The ability of the motor to act as an alternator depends on the strength of the magnetic field generated inside the motor and speed of a coil moving through the magnetic field. The speed of the coil is proportion to rotational speed of the driving wheels. Accordingly, the generative ability of the motor depends on the strength of the magnetic field and the rotational speed of the driving wheels. The motor changes the strength of the magnetic field according to an operating signal supplied to the motor. Therefore, the generative ability of the motor changes according to the operating signal.

When a driver of the vehicle requires braking force, the system supplies an appropriate hydraulic pressure to each wheel cylinder provided to each wheel and requires the motor to generate appropriate electric power. When the hydraulic pressure is supplied to the wheel cylinders, each wheel generates a braking force according to the hydraulic pressure. Hereinafter, the braking force is referred to as hydraulic braking force.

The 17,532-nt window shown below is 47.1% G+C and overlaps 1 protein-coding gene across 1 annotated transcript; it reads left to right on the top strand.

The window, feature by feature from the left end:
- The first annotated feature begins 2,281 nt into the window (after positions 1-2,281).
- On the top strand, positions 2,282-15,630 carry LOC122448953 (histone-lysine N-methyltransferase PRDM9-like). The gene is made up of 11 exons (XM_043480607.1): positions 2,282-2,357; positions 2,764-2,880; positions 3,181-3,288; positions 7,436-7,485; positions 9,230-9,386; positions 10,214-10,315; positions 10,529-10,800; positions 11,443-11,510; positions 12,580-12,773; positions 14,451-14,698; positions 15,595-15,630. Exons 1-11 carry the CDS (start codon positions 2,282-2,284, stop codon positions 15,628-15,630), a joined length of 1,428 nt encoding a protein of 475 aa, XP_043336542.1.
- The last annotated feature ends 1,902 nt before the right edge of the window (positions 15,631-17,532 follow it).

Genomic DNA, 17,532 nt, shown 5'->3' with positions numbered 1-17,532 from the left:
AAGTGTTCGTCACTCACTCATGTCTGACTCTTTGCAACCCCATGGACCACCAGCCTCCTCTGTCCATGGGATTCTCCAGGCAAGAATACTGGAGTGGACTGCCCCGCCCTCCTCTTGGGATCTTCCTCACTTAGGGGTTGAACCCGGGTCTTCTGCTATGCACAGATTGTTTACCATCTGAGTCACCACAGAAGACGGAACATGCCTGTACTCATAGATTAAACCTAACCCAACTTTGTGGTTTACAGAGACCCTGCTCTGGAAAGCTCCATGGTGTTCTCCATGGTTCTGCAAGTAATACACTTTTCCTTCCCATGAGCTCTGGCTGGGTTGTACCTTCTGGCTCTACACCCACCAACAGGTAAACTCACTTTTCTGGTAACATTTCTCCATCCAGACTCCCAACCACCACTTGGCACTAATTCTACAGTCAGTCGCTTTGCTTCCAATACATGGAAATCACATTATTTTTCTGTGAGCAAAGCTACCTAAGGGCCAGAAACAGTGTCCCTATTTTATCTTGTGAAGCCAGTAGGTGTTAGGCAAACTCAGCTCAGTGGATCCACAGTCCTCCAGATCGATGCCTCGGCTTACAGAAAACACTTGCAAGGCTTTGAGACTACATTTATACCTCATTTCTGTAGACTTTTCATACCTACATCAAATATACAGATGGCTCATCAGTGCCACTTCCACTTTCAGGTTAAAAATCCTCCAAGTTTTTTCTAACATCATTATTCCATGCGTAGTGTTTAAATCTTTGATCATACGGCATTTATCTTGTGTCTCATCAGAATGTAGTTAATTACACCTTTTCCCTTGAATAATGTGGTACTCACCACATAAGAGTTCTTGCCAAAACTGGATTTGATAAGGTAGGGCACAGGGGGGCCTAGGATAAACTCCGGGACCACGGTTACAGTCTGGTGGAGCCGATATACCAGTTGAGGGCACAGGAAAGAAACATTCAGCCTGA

When the requirement is given to the motor, the motor generates an appropriate electric power alternating torque energy supplied from the driving wheels. The system supplies the electric power to a battery equipped to the vehicle. When the motor generates the electric power, braking torque according to the electric power is exerted on the driving wheels. Therefore, the driving wheels generate a braking force when the motor generates the electric power. Hereinafter the electric power generated by the motor is referred to as regenerative electric power. Further the braking force following to the electric power is referred to as regenerative braking force.